OT can negatively impact quality of life,2 and pharmacologic treatment response is often found to be modest and inconsistent.3 Surgical intervention has been tried in a small number of patients with severe OT (Table 1). Spinal cord dorsal column stimulation (SCS), typically used for treatment of medically refractory pain, was beneficial in two patients with OT, suggesting that the spinal cord is associated with the generation or modulation of the tremor. Two patients with OT have been previously reported to benefit from bilateral Vim thalamic DBS implantation.5, 6 However, one patient with unilateral Vim thalamic DBS did not have sustained improvement. 6 Although controlled trials are not available, our case supports the consideration of bilateral thalamic DBS implantation in patients with disabling, medication refractory OT.

While the pathogenesis of OT is not known, it is widely believed to involve a primary central tremor generator and a cerebello-thalamo-cortico-spinal loop. The unique observation that our patient's hand tremor also improved with gait suggests that tremor in OT can overflow to other anatomical regions not directly stimulated by anti-gravity-induced muscle contraction and that the lower-frequency hand tremor and higher-frequency leg tremor share the same pathophysiology. Whether the presence of mild arm tremor predicts a good DBS response for OT awaits confirmation with additional cases.


1. Heilman KM. Orthostatic tremor. Arch Neurol 1984;41(8):880–881.

2. Gerschlager W, Katzenschlager R, Schrag A, et al. Quality of life in patients with orthostatic tremor. J Neurol 2003;250(2):212–215.

3. Gerschlager W, Munchau A, Katzenschlager R, et al. Natural history and syndromic associations of orthostatic tremor: a review of 41 patients. Mov Disord 2004;19(7):788–795.

4. Krauss JK, Weigel R, Blahak C, et al. Chronic spinal cord stimulation in medically intractable orthostatic tremor. J Neurol Neurosurg Psychiatry 2006;77(9):1013–1016.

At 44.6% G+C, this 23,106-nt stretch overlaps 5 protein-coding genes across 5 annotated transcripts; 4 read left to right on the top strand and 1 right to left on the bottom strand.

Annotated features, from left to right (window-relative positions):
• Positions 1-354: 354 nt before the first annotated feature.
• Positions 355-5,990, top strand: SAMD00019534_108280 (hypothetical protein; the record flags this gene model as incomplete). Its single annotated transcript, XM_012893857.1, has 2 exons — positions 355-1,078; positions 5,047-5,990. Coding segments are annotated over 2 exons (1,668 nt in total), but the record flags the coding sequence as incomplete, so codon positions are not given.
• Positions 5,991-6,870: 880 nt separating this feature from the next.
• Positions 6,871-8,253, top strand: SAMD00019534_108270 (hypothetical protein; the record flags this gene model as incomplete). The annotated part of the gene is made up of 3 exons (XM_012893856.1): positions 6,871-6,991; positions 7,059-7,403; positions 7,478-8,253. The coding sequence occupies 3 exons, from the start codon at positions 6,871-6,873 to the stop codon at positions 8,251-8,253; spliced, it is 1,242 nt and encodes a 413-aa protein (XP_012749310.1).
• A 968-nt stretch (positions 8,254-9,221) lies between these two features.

5. Guridi J, Rodriguez–Oroz MC, Arbizu J, et al. Successful thalamic deep brain stimulation for orthostatic tremor. Mov Disord 2008;23(13):1808–1811.

6. Espay AJ, Duker AP, Chen R, et al. Deep brain stimulation of the ventral intermediate nucleus of the thalamus in medically refractory orthostatic tremor: preliminary observations. Mov Disord 2008;23(16):2357–2362.

Table 1. Surgical Treatment of Orthostatic Tremor



Disease Duration (Years)

Age at Surgery (Years)


Sustained Clinical Improvement

Krauss et al.4







Spinal cord stimulation

Spinal cord stimulation



Guridi et al.5




Bilateral Vim DBS


Espay et al.6







Bilateral Vim DBS

Unilateral Vim DBS



Current patient




Bilateral Vim DBS


Video 1. Patient 4 Months Prior to DBS Implantation and 6 Months After DBS Implantation

Segment 1 of the video shows the patient 4 months prior to DBS implantation. He has a 1+ postural tremor of the hands while sitting. Shortly after standing there is a visible tremor of the legs and worsening of his postural hand tremor. The patient appears uncomfortable and has to sit down approximately 45 seconds after standing. He has improvement in his OT symptoms with walking. Segment 2 of the video shows the patient 6 months post–DBS implantation. There is significant improvement in his hand tremor while standing and the leg tremor is not visible. The patient is able to stand for several minutes without difficulty.